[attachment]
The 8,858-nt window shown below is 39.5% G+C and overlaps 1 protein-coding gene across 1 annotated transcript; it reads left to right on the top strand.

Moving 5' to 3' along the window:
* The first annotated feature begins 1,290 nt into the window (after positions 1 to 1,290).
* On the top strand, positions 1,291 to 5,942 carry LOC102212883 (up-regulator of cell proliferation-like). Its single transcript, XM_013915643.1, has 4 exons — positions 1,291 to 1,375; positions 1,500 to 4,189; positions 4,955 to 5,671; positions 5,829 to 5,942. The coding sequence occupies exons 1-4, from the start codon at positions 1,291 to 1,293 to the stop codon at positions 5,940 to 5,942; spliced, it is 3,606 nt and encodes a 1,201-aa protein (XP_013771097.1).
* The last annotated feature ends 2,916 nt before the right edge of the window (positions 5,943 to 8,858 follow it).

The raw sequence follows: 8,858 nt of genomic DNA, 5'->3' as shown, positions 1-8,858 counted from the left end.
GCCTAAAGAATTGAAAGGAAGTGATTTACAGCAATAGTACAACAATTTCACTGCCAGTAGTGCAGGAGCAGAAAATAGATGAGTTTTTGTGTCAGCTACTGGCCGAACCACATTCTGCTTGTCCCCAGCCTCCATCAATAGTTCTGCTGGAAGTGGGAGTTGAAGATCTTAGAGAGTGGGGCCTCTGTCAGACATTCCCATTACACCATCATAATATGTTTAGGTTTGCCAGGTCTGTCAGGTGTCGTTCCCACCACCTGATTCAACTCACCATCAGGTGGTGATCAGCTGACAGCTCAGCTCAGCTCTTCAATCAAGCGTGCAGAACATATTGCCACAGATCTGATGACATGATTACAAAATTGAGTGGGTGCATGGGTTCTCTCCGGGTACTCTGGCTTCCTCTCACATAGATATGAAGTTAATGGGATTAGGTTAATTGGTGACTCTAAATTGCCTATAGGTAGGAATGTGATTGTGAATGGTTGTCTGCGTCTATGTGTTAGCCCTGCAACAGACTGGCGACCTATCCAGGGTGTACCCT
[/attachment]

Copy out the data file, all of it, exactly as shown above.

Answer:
The 8,858-nt window shown below is 39.5% G+C and overlaps 1 protein-coding gene across 1 annotated transcript; it reads left to right on the top strand.

Moving 5' to 3' along the window:
* The first annotated feature begins 1,290 nt into the window (after positions 1 to 1,290).
* On the top strand, positions 1,291 to 5,942 carry LOC102212883 (up-regulator of cell proliferation-like). Its single transcript, XM_013915643.1, has 4 exons — positions 1,291 to 1,375; positions 1,500 to 4,189; positions 4,955 to 5,671; positions 5,829 to 5,942. The coding sequence occupies exons 1-4, from the start codon at positions 1,291 to 1,293 to the stop codon at positions 5,940 to 5,942; spliced, it is 3,606 nt and encodes a 1,201-aa protein (XP_013771097.1).
* The last annotated feature ends 2,916 nt before the right edge of the window (positions 5,943 to 8,858 follow it).

The raw sequence follows: 8,858 nt of genomic DNA, 5'->3' as shown, positions 1-8,858 counted from the left end.
GCCTAAAGAATTGAAAGGAAGTGATTTACAGCAATAGTACAACAATTTCACTGCCAGTAGTGCAGGAGCAGAAAATAGATGAGTTTTTGTGTCAGCTACTGGCCGAACCACATTCTGCTTGTCCCCAGCCTCCATCAATAGTTCTGCTGGAAGTGGGAGTTGAAGATCTTAGAGAGTGGGGCCTCTGTCAGACATTCCCATTACACCATCATAATATGTTTAGGTTTGCCAGGTCTGTCAGGTGTCGTTCCCACCACCTGATTCAACTCACCATCAGGTGGTGATCAGCTGACAGCTCAGCTCAGCTCTTCAATCAAGCGTGCAGAACATATTGCCACAGATCTGATGACATGATTACAAAATTGAGTGGGTGCATGGGTTCTCTCCGGGTACTCTGGCTTCCTCTCACATAGATATGAAGTTAATGGGATTAGGTTAATTGGTGACTCTAAATTGCCTATAGGTAGGAATGTGATTGTGAATGGTTGTCTGCGTCTATGTGTTAGCCCTGCAACAGACTGGCGACCTATCCAGGGTGTACCCT